The current information provides strong evidence that environmental factors have direct effects on the reproductive success of large ungulates such as bison. These data do not, however, provide specific information regarding which physiologic processes of the reproductive system are affected. For example, reduced fertility could be the result of either reduced fecundity of the adults or failure of the embryo or fetus to survive. Thus, we wanted to validate the use of urinary and fecal steroid analysis to remotely monitor ovarian function in free roaming bison, and identify the physiologic mechanisms that govern their reproductive success. Specifically, we examined ovulation rates and pregnancy rates among lactating and nonlactating cows and compared these values with the percent of lactating and non-lactating cows demonstrating estrous behavior and being tended by bulls. Additionally, a sample of tended cows was identified and urine or fecal samples were collected 3-5 days after tending ceased to confirm that cows had actually ovulated.
We thank J. D. Varley and S. E. Broadbent, and M. Meagher of the National Park Service for logistical support in Yellowstone National Park, and helpful advice, C. C. Campbell for help with specimen collections, and D. E. Dilley for technical assistance in analyzing samples. This study was supported by Sigma Xi and the National Science Foundation Conservation and Restoration Biology award DCB-8922800.
Methods and Materials
All data were collected from 2 subpopulations of bison at YNP between November 1989 and September 1991. The 2 subpopulations included the Mary Mountain herd (MM) and the Northern Range herd (NR). The MM herd (about 1,800 animals) is a stable population that inhabits the central regions of the park. The NR herd is distributed throughout the Lamar River Valley and the upper Yellowstone River Valley from Tower Junction to Gardner, Montana, and increased from an estimated 250 in 1980 to about 900 by December 1988. This herd was reduced by a hunt outside the park during the winter of 1988-89, to approximately 300 by May 1989 (Meagher 1989), and subsequently had increased to 520 by September 1991.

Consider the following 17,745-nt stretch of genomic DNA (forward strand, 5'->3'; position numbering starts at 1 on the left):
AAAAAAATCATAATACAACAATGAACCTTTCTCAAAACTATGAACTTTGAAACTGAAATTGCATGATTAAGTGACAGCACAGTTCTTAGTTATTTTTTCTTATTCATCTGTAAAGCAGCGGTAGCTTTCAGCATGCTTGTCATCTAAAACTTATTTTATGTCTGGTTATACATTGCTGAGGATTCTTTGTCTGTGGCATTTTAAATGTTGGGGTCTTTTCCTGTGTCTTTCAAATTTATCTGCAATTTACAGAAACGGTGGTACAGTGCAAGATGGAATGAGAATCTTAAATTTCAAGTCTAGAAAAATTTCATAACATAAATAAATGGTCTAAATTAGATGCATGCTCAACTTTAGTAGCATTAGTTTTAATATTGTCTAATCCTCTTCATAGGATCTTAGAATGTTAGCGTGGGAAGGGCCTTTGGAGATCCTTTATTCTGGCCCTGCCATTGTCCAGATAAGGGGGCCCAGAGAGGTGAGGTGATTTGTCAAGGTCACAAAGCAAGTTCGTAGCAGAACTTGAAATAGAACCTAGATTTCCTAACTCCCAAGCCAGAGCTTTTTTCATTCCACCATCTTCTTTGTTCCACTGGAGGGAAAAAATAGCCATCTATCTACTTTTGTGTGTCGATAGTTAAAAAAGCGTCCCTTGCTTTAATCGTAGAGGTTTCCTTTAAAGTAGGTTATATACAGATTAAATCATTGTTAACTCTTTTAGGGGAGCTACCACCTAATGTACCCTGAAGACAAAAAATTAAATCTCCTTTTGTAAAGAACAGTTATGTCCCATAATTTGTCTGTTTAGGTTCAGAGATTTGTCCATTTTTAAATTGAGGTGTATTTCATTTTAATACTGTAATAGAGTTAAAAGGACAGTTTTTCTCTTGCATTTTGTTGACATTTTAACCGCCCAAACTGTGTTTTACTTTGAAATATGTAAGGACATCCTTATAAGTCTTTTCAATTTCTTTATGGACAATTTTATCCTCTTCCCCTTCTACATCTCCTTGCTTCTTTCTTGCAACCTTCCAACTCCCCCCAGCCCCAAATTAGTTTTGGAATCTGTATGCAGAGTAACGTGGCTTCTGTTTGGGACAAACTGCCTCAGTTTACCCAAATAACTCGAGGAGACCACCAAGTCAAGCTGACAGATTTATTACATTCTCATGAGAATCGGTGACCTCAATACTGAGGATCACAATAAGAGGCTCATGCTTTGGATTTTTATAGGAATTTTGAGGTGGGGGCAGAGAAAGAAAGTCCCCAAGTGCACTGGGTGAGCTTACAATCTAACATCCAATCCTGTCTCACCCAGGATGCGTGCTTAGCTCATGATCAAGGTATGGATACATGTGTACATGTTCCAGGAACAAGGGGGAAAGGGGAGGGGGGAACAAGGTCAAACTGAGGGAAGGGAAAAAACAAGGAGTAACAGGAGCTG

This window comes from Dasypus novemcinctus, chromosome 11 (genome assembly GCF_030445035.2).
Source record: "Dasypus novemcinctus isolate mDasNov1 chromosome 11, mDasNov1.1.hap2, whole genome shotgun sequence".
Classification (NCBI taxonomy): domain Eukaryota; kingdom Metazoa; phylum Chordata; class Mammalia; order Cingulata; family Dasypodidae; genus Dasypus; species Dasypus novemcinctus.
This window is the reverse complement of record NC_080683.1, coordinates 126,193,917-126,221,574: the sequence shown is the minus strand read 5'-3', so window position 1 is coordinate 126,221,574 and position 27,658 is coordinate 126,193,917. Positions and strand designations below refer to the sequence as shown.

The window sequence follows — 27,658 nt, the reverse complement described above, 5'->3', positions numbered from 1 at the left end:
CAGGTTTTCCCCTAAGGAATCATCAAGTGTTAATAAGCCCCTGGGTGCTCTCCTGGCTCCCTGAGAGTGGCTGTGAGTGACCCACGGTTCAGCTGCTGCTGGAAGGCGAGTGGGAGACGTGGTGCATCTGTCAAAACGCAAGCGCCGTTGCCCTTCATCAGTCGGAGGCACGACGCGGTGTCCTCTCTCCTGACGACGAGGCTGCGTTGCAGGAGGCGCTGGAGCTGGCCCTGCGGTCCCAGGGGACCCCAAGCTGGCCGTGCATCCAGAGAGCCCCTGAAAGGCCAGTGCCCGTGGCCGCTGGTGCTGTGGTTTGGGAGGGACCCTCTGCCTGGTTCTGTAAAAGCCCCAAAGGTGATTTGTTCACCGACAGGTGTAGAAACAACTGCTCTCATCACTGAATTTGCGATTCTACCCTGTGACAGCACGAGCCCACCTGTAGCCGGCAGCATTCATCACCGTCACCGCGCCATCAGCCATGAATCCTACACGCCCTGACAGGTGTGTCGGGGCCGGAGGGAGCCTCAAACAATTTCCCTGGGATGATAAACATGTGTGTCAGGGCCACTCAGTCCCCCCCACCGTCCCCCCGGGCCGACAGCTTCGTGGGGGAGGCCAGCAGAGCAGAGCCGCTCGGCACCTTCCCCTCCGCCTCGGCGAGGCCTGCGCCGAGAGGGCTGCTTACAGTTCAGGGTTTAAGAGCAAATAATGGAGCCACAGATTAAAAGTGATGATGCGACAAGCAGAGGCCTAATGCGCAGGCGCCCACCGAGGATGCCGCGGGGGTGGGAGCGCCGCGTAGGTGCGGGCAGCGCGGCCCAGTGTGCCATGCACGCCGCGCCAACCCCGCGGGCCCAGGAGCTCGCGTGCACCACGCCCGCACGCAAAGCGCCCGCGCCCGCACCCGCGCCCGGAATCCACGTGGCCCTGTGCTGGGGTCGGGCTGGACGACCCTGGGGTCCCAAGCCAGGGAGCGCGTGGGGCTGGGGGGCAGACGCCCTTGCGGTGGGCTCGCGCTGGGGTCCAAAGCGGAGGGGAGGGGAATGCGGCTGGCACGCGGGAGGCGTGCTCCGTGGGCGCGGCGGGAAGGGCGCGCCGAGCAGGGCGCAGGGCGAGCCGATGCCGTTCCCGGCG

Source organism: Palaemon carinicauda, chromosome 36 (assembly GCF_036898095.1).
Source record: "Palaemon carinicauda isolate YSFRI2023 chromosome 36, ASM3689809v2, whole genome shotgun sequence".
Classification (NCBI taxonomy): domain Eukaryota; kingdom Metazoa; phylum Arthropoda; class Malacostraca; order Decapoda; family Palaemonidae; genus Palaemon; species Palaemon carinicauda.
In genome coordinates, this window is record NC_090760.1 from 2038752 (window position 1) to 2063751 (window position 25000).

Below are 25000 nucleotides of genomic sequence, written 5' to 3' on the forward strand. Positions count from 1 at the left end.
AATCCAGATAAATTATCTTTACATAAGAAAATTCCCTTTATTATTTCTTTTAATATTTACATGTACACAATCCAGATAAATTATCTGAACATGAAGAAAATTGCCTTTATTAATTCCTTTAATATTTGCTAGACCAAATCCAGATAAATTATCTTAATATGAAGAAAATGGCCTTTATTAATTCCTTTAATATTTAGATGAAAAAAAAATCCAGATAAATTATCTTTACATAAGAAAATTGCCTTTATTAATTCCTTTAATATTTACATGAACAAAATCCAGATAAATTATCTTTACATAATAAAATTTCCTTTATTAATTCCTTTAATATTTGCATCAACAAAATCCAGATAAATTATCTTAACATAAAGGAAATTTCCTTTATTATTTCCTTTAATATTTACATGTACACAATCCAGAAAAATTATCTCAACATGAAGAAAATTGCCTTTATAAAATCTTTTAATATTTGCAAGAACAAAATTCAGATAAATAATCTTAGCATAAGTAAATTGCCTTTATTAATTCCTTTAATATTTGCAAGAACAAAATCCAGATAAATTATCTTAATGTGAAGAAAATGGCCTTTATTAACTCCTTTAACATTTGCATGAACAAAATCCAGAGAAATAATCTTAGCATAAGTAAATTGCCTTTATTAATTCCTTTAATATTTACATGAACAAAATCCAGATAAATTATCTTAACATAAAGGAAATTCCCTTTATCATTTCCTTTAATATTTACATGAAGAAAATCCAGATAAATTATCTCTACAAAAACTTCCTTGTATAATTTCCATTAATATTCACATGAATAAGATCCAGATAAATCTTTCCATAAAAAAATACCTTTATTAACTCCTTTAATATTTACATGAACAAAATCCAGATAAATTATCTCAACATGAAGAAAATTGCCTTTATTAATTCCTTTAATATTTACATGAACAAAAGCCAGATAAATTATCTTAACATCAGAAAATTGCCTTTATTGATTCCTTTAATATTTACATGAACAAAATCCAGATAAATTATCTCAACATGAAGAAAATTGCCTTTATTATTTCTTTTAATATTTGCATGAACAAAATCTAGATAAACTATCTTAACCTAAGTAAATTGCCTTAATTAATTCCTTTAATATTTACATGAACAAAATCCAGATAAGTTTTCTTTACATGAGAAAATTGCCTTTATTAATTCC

Between 1 July and 1 September 1990, we observed and counted bison from that portion of the MM herd residing in the Hayden Valley. Counts included: total bison, sexually mature cows (>2 years), calves, and yearlings. Two-year-old cows were distinguished from yearlings by horn size and shape as described by Fuller (1959). Because cows may group differentially, according to whether they have calves or not, care was taken to include several groups within each subpopulation. We observed cows that were sexually mature and lactating, or mature and non-lactating, throughout the rutting season, and the percentage of each class that displayed estrous behavior (i.e., was being tended by mature bulls) was recorded. Tended cows seldom were observed actually being mounted by a bull, and the few incidences of mounting observed lasted only a few seconds.
Collection of Urine/Fecal Samples
We collected urine or fecal samples from 144 cows inhabiting the Hayden Valley, between 1 July and 1 September 1990. Samples also were collected from 87 and 83 cows of the NR herd in November 1989 and 1990, respectively, and from 85 cows of the MM herd in November 1990. We observed cows at ranges of 50-500 m by means of a spotting scope or binoculars until they voided and the site of a urination or defecation was noted. After the bison had moved a safe distance away, personnel were directed to the site by means of hand-held radios. Urine-soaked soil was collected, packed into the barrel of a 5-cc syringe, stored on ice during the day of collection, and extracted by centrifugation at the end of each day. The 5-cc syringe was placed inside a 15- x 100-mm plastic test tube and cen-trifuged for approximately 15 minutes in a clinical centrifuge (900 x g). The urine was decanted and stored frozen until assayed. Fecal samples were collected and stored as described by Kirkpatrick et al. (1991a ). During November collection periods, urine also was collected by recovering urine-soaked snow as described by Kirkpatrick et al. (1988, 1990b).